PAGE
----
Tailwinds to consumer strength are fading
Labour market cracks are becoming evident
Higher borrowing costs a headwind for capex plans
Planes, trains, and automobiles! That’s what this summer’s travel season has felt like for millions of Americans as their vacation plans have been interrupted by thousands of flight delays and cancellations. These widespread disruptions have been caused by unpredictable weather, staffing shortages, air traffic restrictions, and mechanical issues. And with passenger volumes up 15% over the last year and 29% of flights experiencing delayed arrivals and 6% being cancelled this summer (both up sharply over 2022 levels), this busy season has been a ‘flight-mare’ for travellers. And flights are not the only thing being delayed and cancelled this summer. With the U.S. economy proving more resilient than expected and seemingly cruising on a flight path toward a soft landing, many prominent Wall Street strategists (including Fed staffers) are delaying or cancelling their recession calls. While sentiment has made an abrupt shift, there are still plenty of risks on the horizon. Here are four reasons why we still expect a mild recession:
Consumer strength likely to hit some ‘crosswinds’ | Consumer spending remains the lifeblood of the economy accounting for nearly two-thirds of economic activity. Over the last year, consumption has been supported by a historically tight labour market, the strongest wage gains in nearly forty years, and excess savings from the pandemic. However, with these tailwinds fading, the consumer’s runway may soon come to an end. With the excess savings buffer nearly depleted and likely to be exhausted by year end, student loan payments resuming on October 1 after a three-year pause, and gas prices ticking higher, consumer spending is vulnerable to a pullback. And while consumers’ balance sheets have been reasonably healthy, signs of stress are building. For example, the Fed’s Quarterly Report on Household Debt and Credit reported an uptick in the percent of delinquencies on credit cards, auto loans and mortgages, albeit up from low levels. And with credit card balances increasing and borrowing rates at historically high levels, consumer spending is likely to slow in the months ahead posing downside risks to economic growth.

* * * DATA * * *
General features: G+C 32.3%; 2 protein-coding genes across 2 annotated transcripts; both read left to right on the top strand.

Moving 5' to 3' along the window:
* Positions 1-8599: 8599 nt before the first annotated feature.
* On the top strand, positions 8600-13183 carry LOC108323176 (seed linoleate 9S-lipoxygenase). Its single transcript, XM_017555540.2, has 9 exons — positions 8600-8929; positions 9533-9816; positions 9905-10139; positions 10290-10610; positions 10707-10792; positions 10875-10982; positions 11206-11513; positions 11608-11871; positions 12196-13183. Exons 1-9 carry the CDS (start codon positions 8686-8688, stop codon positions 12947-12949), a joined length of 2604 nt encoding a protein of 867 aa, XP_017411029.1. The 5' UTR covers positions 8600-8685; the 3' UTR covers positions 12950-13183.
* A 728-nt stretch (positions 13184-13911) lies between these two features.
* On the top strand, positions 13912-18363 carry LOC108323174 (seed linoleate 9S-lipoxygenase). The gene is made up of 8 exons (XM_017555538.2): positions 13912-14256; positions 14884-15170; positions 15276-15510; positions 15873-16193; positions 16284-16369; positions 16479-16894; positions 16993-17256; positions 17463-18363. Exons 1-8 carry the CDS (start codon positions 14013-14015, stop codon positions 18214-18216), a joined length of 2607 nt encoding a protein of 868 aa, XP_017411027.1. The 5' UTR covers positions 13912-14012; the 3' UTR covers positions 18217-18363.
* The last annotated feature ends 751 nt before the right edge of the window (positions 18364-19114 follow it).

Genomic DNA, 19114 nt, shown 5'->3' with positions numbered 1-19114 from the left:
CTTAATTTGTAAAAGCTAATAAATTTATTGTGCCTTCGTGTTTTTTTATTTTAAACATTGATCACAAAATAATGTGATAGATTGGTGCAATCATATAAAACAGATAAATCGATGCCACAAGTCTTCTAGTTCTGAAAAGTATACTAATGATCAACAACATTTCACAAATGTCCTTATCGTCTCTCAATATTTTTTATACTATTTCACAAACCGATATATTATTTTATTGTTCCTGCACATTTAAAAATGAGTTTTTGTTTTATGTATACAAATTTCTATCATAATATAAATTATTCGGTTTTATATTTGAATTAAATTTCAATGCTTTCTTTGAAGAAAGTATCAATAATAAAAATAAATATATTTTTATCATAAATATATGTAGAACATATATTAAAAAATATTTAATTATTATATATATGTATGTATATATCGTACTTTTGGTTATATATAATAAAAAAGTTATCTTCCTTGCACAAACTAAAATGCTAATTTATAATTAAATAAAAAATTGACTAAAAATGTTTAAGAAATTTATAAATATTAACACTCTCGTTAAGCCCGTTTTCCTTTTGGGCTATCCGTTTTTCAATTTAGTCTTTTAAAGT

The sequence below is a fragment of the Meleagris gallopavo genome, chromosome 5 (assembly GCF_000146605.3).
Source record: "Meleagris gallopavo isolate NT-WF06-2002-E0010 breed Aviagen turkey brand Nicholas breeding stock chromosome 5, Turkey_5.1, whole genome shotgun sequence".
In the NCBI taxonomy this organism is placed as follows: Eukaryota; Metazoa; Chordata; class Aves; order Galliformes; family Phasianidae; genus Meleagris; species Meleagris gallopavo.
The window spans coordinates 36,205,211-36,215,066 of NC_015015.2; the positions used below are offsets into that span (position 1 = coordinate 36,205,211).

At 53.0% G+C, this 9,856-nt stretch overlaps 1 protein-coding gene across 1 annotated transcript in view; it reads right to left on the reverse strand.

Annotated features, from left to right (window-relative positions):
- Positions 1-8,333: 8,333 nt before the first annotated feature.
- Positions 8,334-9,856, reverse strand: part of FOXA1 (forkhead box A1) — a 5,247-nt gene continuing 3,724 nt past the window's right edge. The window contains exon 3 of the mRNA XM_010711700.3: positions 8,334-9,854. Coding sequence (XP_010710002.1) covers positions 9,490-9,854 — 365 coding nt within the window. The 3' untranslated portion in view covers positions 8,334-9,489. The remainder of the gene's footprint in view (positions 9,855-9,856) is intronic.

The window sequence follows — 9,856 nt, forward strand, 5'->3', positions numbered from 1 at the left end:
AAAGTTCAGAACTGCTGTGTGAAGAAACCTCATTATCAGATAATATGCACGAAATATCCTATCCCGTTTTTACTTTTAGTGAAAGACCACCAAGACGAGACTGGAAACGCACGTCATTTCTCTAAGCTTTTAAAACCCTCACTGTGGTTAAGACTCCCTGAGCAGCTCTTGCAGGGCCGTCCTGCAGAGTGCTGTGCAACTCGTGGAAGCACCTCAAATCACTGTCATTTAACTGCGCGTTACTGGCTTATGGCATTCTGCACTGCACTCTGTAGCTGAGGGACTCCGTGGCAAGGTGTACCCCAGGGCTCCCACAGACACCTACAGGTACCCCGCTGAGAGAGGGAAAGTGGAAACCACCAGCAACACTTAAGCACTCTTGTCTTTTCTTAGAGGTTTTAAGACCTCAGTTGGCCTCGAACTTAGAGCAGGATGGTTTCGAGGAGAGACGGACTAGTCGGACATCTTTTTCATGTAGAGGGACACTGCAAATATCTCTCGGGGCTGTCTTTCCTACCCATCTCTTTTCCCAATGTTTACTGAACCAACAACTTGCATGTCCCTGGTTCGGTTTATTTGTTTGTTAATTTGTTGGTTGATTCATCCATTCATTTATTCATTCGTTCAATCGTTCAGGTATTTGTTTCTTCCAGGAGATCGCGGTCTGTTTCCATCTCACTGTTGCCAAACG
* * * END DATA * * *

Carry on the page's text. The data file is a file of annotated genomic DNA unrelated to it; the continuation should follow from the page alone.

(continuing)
Employment trends are slowly ‘descending’ | While the unemployment rate continues to hover near a 53-year low of 3.5%, there are signs that the labour market is cooling. Not only did the pace of job growth (+187k) ease to its lowest level since December 2020, the six prior payroll reports were downward revised – the longest negative streak since 2009. And with the preliminary estimate of the annual benchmark revisions on August 23 likely to show further downward revisions, there is a strong likelihood that the Bureau of Labor Statistics has overstated the strength of the labour market. As we wait for this confirmation, other indicators, such as the declining number of job openings, easing quits rates, falling temp jobs (a historically strong signal that the labour market is weakening) and a pullback in the average workweek suggest cracks are forming in the labour market. While we’re not expecting a sharp rise in the unemployment rate during this business cycle, we do expect this softening trend to continue into year end.
‘Thrust’ from services and good spending moderating | The composition of consumer spending has gone through some unusual shifts since the pandemic—with the over 20% surge in goods spending offsetting weakness in services spending during the height of the pandemic and then sharply reversing as the economy reopened and consumers en masse shifted back to spending on services, particularly on travel and experiences. However, after two consecutive summers of ‘revenge’ travel, spending on services is showing signs of fatigue. For example, airline fares have moderated on a MoM basis for three consecutive months, restaurant activity is lower relative to last year, and attendance at theme parks has softened. And the short-term economic boost from Taylor Swift’s “Eras Tour” (as flagged in the Fed’s Beige Book report) is ending as it moves overseas. Goods spending is unlikely to pick up the slack in service spending this time—suggesting that goods and service spending will be on a flat to downward trajectory.
‘Clouds’ forming after recent capex surge | Corporate non-residential capital expenditures have been a significant tailwind for economic growth, rising an annualised rate of 7.7% in 2Q23 and contributing nearly 1.0% to GDP growth. However, with recession risks elevated and small business loan rates at their highest level 2007, the outlook for future capital expenditures is clouded. Why? First, the percentage of small businesses that view now as a bad time to expand due to higher interest rates is near the highest level on record. Second, the composite of capex plans in the regional Fed Manufacturing surveys remains near the lowest level since 2009 (excluding COVID periods). Historically, these low levels have led to sharp declines in non-residential fixed investment. Third, only 22% of CEOs plan to increase their capex budgets over the next 12 months – the lowest level since 2020. This sour sentiment suggests capex is likely to be challenged going forward. And this has already started to translate into weaker demand for loans, as the net percentage of banks reporting stronger demand for loans has fallen to its lowest level since 2009.
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